Tillman et al v. Larpenter et al

Filing 58

ORDER AND REASONS denying 37 Motion to Dismiss for Failure to State a Claim. Signed by Judge Jane Triche Milazzo. (ecm)

Download PDF
UNITED STATES DISTRICT COURT EASTERN DISTRICT OF LOUISIANA WYTEIKA TILLMAN, ET AL CIVIL ACTION VERSUS NO: 15-4588 JERRY LARPENTER, ET AL SECTION “H” ORDER AND REASONS Before the Court is Defendants’ Motion to Dismiss (Doc. 37). For the following reasons, this Motion is DENIED. BACKGROUND The incident that gives rise to this suit took place on September 23, 2015, in Houma, Louisiana. The Complaint alleges that decedent Cameron Tillman (son of Plaintiffs Wyteika Tillman and Morell Turner) was gathered with Plaintiffs Andrea Tillman, HW, JT, TP, and JWT at an abandoned house that they used as their “clubhouse.” All of the above were teenagers at the time of the incident. Plaintiffs allege that after they were at the house for about 20 to 30 minutes, they heard three knocks at the side door. They aver that Cameron Tillman opened the door empty-handed and was shot by Terrebonne Parish Sheriff’s Deputy Preston Norman. Cameron Tillman died of the gunshot wounds while the other teenagers were held at gunpoint and removed from the house. Plaintiffs allege that Defendants failed to properly train and supervise their officers, leading to this deprivation of their constitutional rights. They bring actions for wrongful death, survival action, deprivation of rights to familial relationships, general negligence, assault and battery, police negligence, and negligent training, hiring, and supervision. Defendants have filed the instant Motion to Dismiss, arguing that the Court should dismiss the emotional distress claims of plaintiffs HW, JT, TP, and JWT. Plaintiffs respond in opposition. LEGAL STANDARD To survive a Rule 12(b)(6) motion to dismiss, a plaintiff must plead enough facts “to state a claim to relief that is plausible on its face.”1 A claim is “plausible on its face” when the pleaded facts allow the court to “[d]raw the reasonable inference that the defendant is liable for the misconduct alleged.”2 A court must accept the complaint’s factual allegations as true and must “draw all reasonable inferences in the plaintiff’s favor.”3 The Court need not, however, accept as true legal conclusions couched as factual allegations.4 To be legally sufficient, a complaint must establish more than a “sheer possibility” that the plaintiff’s claims are true.5 “A pleading that offers ‘labels and conclusions’ or ‘a formulaic recitation of the elements of a cause of action’” Ashcroft v. Iqbal, 556 U.S. 662, 667 (2009) (quoting Bell Atlantic Corp. v. Twombly, 550 U.S. 544, 547 (2007)). 2 Id. 3 Lormand v. U.S. Unwired, Inc., 565 F.3d 228, 232 (5th Cir. 2009). 4 Iqbal, 556 U.S. at 667. 5 Id. 1 2 will not suffice.6 Rather, the complaint must contain enough factual allegations to raise a reasonable expectation that discovery will reveal evidence of each element of the plaintiffs’ claim.7 LAW AND ANALYSIS In this Motion, Defendants argue that (1) the claims of HW, JT, TP, and JWT are not cognizable under state law as bystander claims and (2) that any of Plaintiffs’ claims for emotional distress brought pursuant to 42 U.S.C. § 1983 should be dismissed because such damages are not recoverable under § 1983. The Court will address these arguments in turn. I. State Law Claims Defendants aver that any bystander claims for emotional damages or mental pain and suffering brought by HW, JT, TP, and JWT are prohibited under Louisiana Civil Code article 2315.6. Defendants’ argument assumes that the sole predicate for Plaintiffs’ emotional distress claims is the fact that they observed the shooting of Cameron Tillman. Plaintiffs respond, averring that they bring no such claims, instead bringing state law claims of excessive force, assault and battery, and negligence arising out of the conduct of the officers allegedly directed at them personally. Because Plaintiffs do not bring the claims challenged by Defendants, the Motion is moot with respect to Plaintiffs’ state law claims. II. § 1983 Claims Defendants next argue that any claims for emotional damages under 42 U.S.C. § 1983 stemming from observing the shooting of Cameron Tillman are 6 7 Id. at 678 (quoting Twombly, 550 U.S. at 555). Lormand, 565 F.3d at 255–57. 3 precluded by Fifth Circuit precedent. In advancing this argument, they rely on the case of Grandstaff v. City of Borger, Tex.8 There, the court set aside a damages award for emotional distress based on 42 U.S.C. § 1983 where the plaintiffs in question simply observed a violation of § 1983. The Court noted that “there is no constitutional right to be free from witnessing . . . police action.”9 Plaintiffs respond, arguing that unlike the Plaintiffs in Grandstaff, their claims are based on alleged violations of their own constitutional rights as participants in the events in question, not bystanders. Specifically, they point to the allegation that the officer in question shot at all the youths in the room, not just Cameron Tillman. They also allege that they were subsequently held at gunpoint. Under the facts as alleged, the Court agrees that Grandstaff is not controlling and that Plaintiffs’ § 1983 claims should be preserved at this time. CONCLUSION For the foregoing reasons, Defendants’ Motion to Dismiss is DENIED. New Orleans, Louisiana this 22nd day of May, 2017. ____________________________________ JANE TRICHE MILAZZO UNITED STATES DISTRICT JUDGE 8 9 767 F.2d 161, 172 (5th Cir. 1985). Id. 4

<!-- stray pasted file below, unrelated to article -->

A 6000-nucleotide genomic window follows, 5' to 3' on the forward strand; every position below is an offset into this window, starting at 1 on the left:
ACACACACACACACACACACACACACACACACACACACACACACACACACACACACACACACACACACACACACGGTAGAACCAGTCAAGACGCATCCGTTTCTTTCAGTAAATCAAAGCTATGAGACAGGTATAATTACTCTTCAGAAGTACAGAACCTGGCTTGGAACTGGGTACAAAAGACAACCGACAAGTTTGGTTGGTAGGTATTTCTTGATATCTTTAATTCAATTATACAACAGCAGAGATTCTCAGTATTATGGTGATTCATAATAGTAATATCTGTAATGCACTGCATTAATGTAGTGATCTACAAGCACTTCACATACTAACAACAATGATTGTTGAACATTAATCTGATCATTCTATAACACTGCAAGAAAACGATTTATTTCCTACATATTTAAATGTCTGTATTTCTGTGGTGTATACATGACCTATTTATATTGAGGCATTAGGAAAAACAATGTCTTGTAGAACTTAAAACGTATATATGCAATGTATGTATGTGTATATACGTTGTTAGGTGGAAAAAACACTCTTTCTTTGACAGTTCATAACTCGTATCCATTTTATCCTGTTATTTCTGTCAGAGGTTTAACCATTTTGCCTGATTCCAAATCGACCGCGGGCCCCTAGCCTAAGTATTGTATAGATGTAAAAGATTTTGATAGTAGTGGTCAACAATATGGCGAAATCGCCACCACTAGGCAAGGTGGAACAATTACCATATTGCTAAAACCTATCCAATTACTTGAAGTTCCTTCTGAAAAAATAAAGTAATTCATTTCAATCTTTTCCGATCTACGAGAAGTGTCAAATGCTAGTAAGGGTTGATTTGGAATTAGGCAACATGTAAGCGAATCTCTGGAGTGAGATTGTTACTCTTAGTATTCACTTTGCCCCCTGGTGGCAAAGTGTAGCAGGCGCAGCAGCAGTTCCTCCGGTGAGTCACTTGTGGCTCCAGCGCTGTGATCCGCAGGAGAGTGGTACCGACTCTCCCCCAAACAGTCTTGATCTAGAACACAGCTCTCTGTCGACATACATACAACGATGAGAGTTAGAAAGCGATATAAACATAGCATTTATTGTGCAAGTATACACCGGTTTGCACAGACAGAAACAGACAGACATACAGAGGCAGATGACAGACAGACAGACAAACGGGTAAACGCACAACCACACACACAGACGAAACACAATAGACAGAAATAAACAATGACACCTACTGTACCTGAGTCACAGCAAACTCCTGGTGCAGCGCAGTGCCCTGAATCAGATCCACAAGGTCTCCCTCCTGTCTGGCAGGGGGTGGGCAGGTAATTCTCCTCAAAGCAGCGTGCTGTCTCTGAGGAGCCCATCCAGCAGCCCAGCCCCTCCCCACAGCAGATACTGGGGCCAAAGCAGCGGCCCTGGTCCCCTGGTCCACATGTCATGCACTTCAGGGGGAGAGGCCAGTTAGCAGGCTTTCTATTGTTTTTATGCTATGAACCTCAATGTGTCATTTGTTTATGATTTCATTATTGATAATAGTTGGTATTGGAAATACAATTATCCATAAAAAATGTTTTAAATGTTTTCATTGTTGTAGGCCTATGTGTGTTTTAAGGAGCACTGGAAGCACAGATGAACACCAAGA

Disclaimer: Justia Dockets & Filings provides public litigation records from the federal appellate and district courts. These filings and docket sheets should not be considered findings of fact or liability, nor do they necessarily reflect the view of Justia.

Why Is My Information Online?